According to an NSPCC spokesman, it is lawful for someone under the age of 16 to pick up a kid from school. You can, however, impose age limitations, such as for babysitters and older siblings picking up students. Make these points explicit in your collecting policy. For example, you could say that babysitters must be at least 17 years old and students cannot be left with siblings under the age of 13.
The law on this issue varies from state to state. But generally, if you are willing to risk losing your license, then a teenager can drop off a student at school. The parent should remain present during pickup so that the driver can be interviewed by a teacher or administrator.
Some states require that only children under 10 may be dropped off at school. Others allow anyone over the age of 14. Find out what the local requirements are so that you don't become an illegal school bus driver.
The decision to allow teenagers to drive students home from school is a personal one. If you feel comfortable dropping kids off late at night, for example, then go for it. Just make sure you include parents in this decision through meetings or phone calls. And if you are worried about safety, consider asking families to provide email addresses or phone numbers where they can be reached after hours.
Children are required by law to attend school until they reach the age of sixteen. Following that, neither parents nor school officials have any legal authority to keep kids from resigning. Some students drop out because they are getting married or have had a kid, while others are anxious to get a jump start on earning a regular wage. Still others believe they can learn more effectively in a non-traditional environment such as a charter school or online courseware.
The desire to quit school comes in many forms. Children may feel like they're learning nothing at all, or may perceive the curriculum as too difficult. They may also feel like they're being forced to stay in school against their will. Sometimes children just don't like their teachers or classmates. Finally, there are those who simply don't get along with their parents -- maybe the parents are pressuring the child to stay in school, or perhaps they just don't agree about what school should be doing for them. No matter the reason, when it comes to quitting school, thoughts of dropping out are almost always negative ones.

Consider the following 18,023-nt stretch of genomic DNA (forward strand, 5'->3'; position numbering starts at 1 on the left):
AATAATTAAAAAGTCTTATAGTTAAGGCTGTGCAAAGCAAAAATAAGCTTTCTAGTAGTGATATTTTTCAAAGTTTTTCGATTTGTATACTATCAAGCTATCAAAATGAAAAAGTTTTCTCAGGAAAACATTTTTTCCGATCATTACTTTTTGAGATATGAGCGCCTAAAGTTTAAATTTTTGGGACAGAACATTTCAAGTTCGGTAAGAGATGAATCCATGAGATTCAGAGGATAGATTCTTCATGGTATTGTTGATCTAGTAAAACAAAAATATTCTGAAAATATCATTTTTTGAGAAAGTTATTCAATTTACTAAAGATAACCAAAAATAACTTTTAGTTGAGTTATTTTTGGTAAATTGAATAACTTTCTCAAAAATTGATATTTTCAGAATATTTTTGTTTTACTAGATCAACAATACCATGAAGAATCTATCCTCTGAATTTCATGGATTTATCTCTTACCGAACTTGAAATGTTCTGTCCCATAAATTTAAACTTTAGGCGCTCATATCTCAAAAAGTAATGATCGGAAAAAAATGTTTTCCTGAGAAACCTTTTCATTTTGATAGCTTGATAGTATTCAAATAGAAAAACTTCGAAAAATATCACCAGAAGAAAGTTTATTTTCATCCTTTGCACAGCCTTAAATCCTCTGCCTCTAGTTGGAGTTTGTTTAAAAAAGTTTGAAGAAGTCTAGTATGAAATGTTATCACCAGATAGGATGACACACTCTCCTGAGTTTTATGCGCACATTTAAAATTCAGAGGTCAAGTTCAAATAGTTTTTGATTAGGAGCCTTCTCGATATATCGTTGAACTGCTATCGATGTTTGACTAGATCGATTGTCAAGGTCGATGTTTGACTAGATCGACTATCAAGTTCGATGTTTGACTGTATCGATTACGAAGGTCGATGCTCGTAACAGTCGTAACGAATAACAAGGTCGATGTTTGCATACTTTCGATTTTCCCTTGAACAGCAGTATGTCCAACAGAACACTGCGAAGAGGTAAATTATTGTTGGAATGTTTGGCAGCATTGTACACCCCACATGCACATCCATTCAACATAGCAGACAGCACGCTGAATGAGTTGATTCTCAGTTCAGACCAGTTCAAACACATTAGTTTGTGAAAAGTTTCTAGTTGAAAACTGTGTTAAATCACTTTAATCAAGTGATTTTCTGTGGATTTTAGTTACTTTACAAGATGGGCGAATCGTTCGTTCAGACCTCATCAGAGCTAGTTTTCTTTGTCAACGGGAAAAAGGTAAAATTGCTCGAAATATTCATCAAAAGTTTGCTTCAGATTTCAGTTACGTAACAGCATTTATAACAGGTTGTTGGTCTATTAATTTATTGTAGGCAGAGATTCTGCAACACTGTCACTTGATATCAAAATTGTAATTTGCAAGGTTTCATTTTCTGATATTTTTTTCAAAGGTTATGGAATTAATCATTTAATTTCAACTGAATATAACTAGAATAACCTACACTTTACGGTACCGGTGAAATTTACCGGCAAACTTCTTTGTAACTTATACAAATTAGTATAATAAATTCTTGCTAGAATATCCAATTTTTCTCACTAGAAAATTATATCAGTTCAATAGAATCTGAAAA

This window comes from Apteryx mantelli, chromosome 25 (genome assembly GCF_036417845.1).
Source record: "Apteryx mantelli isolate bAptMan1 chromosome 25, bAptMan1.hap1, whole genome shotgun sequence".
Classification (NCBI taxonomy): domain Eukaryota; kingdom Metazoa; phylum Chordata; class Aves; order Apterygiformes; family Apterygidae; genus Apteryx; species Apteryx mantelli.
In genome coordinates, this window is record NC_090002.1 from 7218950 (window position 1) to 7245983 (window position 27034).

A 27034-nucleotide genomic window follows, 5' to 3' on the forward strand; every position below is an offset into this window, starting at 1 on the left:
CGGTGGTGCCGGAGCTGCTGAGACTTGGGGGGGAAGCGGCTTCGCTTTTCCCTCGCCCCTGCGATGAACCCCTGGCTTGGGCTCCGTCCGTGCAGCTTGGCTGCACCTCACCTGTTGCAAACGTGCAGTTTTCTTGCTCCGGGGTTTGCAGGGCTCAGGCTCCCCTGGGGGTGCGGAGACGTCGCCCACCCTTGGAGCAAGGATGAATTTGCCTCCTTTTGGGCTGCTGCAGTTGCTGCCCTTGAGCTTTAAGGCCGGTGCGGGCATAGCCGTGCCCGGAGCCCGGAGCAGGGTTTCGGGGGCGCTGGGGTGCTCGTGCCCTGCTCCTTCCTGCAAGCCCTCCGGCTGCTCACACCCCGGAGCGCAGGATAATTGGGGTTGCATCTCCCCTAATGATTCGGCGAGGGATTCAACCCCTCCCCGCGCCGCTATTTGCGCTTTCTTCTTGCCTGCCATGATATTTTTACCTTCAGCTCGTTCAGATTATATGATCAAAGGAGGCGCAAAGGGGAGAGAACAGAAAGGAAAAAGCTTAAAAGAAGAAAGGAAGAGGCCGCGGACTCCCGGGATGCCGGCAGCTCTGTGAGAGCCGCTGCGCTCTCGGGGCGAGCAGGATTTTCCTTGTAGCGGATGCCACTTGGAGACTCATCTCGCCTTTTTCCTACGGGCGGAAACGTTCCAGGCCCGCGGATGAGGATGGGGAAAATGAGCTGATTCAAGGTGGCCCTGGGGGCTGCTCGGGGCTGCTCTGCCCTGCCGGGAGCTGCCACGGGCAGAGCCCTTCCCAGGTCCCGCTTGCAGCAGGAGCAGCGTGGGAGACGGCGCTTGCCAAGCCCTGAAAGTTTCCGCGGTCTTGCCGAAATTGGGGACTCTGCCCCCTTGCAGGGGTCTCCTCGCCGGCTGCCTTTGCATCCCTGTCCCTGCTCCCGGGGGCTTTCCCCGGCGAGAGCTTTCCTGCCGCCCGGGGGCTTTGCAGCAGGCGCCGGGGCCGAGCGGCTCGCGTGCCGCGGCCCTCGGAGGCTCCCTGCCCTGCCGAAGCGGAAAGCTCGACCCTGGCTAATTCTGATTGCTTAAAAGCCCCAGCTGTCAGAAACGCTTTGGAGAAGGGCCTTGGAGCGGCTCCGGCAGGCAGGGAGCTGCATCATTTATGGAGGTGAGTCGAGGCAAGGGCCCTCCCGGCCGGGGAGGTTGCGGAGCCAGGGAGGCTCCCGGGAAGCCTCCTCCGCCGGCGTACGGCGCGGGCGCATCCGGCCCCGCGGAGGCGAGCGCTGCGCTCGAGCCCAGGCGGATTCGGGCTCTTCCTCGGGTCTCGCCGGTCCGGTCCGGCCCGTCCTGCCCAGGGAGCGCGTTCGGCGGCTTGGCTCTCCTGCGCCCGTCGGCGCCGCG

If you ask ten twelve-year-olds why they think it's important to go to school, you'll probably get ten different answers. Some children love school and look forward to going every day. Others dislike school but know they'd be in trouble with their parents if they didn't go. Still others feel that school is a necessary evil they must suffer through for a few more years before becoming an adult.
Whatever the cause, the option—the absolutely sound and legal option—of NOT sending your four-year-old to school is relatively obscure and rarely discussed. Local government material frequently makes little (if any) note of the fact that schooling at the age of four is not mandatory. For example, a local authority may state that it is "optional" for children under five to attend school.
In fact, there are no real grounds for objecting to school attendance for four-year-olds. It's a legal requirement for all British children aged between five and eleven. However, as we know, there are many reasons why parents might choose not to send their child to school. If they believe that education is not in their child's best interest, then this should be respected.
Schools are in need of families who will make some effort with their children's education. They cannot function with only half their student body involved in their activities. Therefore, even if you believe that school is not for your young child, you must still let them participate in the system. You can do this by sending them to school each day or paying for a place at a private or special needs school.
If you don't send your child to school, you could be asked by social services why you haven't been getting them into school. They may also ask for permission to check on your child's welfare occasionally.
There is no legal age at which your kid can begin walking to school by themselves, while some schools urge students under the age of eight not to go home alone. But most parents allow their kids to go to school by themselves since it provides them with more time in a day. And even if your child gets into an accident on their way to school, you won't be liable for medical bills or lost wages since the government prohibits discrimination based on age in education.
Here are some advantages and disadvantages of letting your kid walk to school by themselves:
1. It gives your child independence - Letting your child learn how to manage their own safety by going to school alone helps them become more responsible adults. They learn how to take care of themselves and make their own decisions even when things don't always go as planned.
2. It reduces traffic congestion - Since most children today walk to school instead of using cars, this also reduces traffic congestion during morning and afternoon rush hours.
3. It saves money - Not having to hire a driver or pay parking fees each week can save you a lot of cash!